WASHINGTON | Republicans retained their lock on the House for two more years early Wednesday as GOP candidates triumphed in a checkerboard of districts in Florida, Virginia and Colorado that Democrats had hoped Donald Trump’s divisive comments about women and Hispanics would make their own.
Democrats who’d envisioned potentially big gains in suburban and ethnically diverse districts instead were on track for disappointingly modest pickups. Republican contenders were buoyed by Trump’s surprising victory in his White House bid against Democrat Hillary Clinton and his appeal to white working-class voters.
Expectations had been low that Democrats would win the 30 seats they’d needed to capture House control. But both sides had anticipated they’d cut the historic GOP majority by perhaps a dozen seats, which now seemed unlikely. Republicans currently hold a 247-188 majority, including three vacant seats, the most the GOP has commanded since their 270 in 1931.
By Wednesday morning, Republicans had at least 233 seats — guaranteeing control — and just five of their incumbents had lost. The GOP retained seats in Minnesota, New York, Michigan, Pennsylvania, Iowa and Wisconsin that Democrats coveted, and Republicans prepared to build on their six-year run of House control.
House Speaker Paul Ryan, R-Wis., who won a 10th term, called Trump to congratulate him on his win, and pledged to work together.
“We are eager to work hand-in-hand with the new administration to advance an agenda to improve the lives of the American people,” Ryan said in a statement. He said Trump’s victory “marks a repudiation of the status quo of failed liberal progressive policies.”
It was initially unclear what impact the marginally smaller size of the GOP majority would have on Ryan, who’d angered some Republican lawmakers by refusing to campaign for Trump.
While one member of the hard-right House Freedom Caucus was defeated, several newly elected Republicans could bolster it. That would increase conservatives’ leverage to demand their way on issues like curbing spending and government regulations.
In Florida, freshman GOP Rep. Carlos Curbelo won a race that underscored how Trump’s damage to Republicans would be limited. With around 7 in 10 of the Miami-area district’s voters Hispanic, Democrats targeted it and the race became one of the country’s most expensive with an $18 million price tag. But Curbelo distanced himself from his own party’s nominee and prevailed.
Virginia freshman Rep. Barbara Comstock kept her seat in the Washington, D.C., suburbs despite Democrats’ attempts to lash her to Trump. The two sides spent more than $20 million in a district of highly educated, affluent voters that both sides had viewed as vulnerable to a Democratic takeover.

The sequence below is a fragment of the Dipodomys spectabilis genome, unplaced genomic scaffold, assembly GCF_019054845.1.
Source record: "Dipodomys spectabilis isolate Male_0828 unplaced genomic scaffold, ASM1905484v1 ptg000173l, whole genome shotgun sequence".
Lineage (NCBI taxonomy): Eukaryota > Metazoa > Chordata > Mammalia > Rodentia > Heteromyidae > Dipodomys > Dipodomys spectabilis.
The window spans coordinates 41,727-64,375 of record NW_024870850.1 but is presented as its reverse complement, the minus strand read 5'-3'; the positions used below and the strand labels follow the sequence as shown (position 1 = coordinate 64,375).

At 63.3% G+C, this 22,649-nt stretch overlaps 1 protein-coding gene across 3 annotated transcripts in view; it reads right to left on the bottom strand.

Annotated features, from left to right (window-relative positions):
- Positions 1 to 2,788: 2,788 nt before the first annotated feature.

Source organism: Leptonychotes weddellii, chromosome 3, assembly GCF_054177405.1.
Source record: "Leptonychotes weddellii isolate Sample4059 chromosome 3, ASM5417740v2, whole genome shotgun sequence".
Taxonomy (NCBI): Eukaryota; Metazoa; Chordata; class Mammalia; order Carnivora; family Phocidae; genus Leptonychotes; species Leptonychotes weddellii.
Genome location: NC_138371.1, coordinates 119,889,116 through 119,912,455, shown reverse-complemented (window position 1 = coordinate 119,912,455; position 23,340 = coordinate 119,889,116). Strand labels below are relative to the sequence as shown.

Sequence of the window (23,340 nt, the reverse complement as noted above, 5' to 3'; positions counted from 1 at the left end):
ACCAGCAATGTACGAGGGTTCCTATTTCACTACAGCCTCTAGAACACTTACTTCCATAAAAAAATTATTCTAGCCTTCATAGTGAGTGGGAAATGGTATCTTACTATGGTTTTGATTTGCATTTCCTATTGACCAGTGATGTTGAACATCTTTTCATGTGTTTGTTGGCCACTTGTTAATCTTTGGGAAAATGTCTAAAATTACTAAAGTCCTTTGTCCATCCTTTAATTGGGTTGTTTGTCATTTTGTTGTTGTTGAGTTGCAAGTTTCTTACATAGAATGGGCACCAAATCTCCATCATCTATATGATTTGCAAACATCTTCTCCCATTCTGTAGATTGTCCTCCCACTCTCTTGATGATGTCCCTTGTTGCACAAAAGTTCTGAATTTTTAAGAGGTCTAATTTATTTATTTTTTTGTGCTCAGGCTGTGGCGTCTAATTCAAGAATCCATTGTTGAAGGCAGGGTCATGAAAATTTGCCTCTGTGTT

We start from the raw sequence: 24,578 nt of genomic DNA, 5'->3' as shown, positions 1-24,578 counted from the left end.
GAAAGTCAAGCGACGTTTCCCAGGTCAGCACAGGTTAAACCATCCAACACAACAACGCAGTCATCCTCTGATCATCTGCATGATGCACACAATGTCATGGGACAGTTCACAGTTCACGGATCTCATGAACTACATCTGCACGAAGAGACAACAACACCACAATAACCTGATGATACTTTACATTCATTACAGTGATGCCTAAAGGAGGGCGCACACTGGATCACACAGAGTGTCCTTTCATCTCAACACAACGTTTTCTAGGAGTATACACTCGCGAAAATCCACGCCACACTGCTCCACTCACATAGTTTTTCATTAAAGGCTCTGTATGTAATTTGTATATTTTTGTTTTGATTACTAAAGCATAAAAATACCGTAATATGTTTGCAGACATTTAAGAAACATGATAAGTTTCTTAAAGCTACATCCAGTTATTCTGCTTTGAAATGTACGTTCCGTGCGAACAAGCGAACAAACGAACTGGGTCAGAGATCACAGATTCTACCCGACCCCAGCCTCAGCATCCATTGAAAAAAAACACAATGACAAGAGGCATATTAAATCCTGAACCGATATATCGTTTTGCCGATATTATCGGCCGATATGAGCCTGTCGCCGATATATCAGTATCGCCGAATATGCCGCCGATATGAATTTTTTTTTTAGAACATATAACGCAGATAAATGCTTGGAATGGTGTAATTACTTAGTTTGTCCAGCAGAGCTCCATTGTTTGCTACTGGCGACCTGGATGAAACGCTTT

GOP Rep. Mike Coffman was re-elected outside Denver in another costly race.
Democrats defeated two Florida GOP incumbents, but that seemed due to local circumstances.
Rep. John Mica, 73, a 12-term veteran from the Orlando area, was criticized by GOP strategists for a lackluster campaign and lost to Democrat Stephanie Murphy, a political neophyte. Democrat Charlie Crist, once the state’s Republican governor, defeated Rep. David Jolly in a St Petersburg district redrawn to favor Democrats.
Democrats spent $4 million and beat GOP Rep. Scott Garrett, a Freedom Caucus member from New Jersey’s New York City suburbs. Also defeated was Rep. Bob Dold, a GOP moderate from outside Chicago, and Nevada Republican Rep. Cresent Hardy.
No Democratic incumbent had lost by early Wednesday.
Both parties’ candidates and outside groups spent nearly $1.1 billion combined on House campaigns, shy of the $1.2 billion record in 2012, according to the Center for Responsive Politics, a nonpartisan research group. Republicans had only a slight financial edge.
Even with the Ryan-led House GOP’s current formidable advantage, work has stalled this year on spending bills after hitting objections from conservatives.
Moving into 2017, Congress faces a fresh round of budget legislation plus the need to renew the government’s borrowing authority or face an economy-jarring federal default. Those are never easy to pass.
Ryan, 46, has said he wants to be speaker in the new Congress and has expressed confidence in doing so. But he is not immune to ire from the Freedom Caucus, which chased former Speaker John Boehner from Congress last year, and other Republicans upset over his frigid treatment of Trump.
Just a handful of disgruntled conservatives could possibly block Ryan from the 218 votes he’d need to retain his post. That would be an embarrassing setback for the GOP’s 2012 vice presidential candidate, who may harbor White House aspirations.
Associated Press writer Andrew Taylor contributed to this report.